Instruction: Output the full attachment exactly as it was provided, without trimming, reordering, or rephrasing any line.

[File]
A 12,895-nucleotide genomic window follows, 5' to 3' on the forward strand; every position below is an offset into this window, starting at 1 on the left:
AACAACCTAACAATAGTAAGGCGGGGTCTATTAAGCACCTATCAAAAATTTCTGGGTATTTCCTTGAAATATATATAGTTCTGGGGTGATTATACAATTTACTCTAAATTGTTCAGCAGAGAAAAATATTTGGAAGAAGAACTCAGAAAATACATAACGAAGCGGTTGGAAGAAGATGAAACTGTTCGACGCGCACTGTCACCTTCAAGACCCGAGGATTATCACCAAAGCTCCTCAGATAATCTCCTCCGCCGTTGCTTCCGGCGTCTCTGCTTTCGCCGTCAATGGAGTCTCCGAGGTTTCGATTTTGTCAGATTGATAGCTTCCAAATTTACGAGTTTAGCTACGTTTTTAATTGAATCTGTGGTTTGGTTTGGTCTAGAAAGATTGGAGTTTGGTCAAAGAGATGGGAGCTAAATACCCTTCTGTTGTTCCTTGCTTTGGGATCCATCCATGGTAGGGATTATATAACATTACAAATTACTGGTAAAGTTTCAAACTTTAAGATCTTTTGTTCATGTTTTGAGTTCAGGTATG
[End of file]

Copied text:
A 12,895-nucleotide genomic window follows, 5' to 3' on the forward strand; every position below is an offset into this window, starting at 1 on the left:
AACAACCTAACAATAGTAAGGCGGGGTCTATTAAGCACCTATCAAAAATTTCTGGGTATTTCCTTGAAATATATATAGTTCTGGGGTGATTATACAATTTACTCTAAATTGTTCAGCAGAGAAAAATATTTGGAAGAAGAACTCAGAAAATACATAACGAAGCGGTTGGAAGAAGATGAAACTGTTCGACGCGCACTGTCACCTTCAAGACCCGAGGATTATCACCAAAGCTCCTCAGATAATCTCCTCCGCCGTTGCTTCCGGCGTCTCTGCTTTCGCCGTCAATGGAGTCTCCGAGGTTTCGATTTTGTCAGATTGATAGCTTCCAAATTTACGAGTTTAGCTACGTTTTTAATTGAATCTGTGGTTTGGTTTGGTCTAGAAAGATTGGAGTTTGGTCAAAGAGATGGGAGCTAAATACCCTTCTGTTGTTCCTTGCTTTGGGATCCATCCATGGTAGGGATTATATAACATTACAAATTACTGGTAAAGTTTCAAACTTTAAGATCTTTTGTTCATGTTTTGAGTTCAGGTATG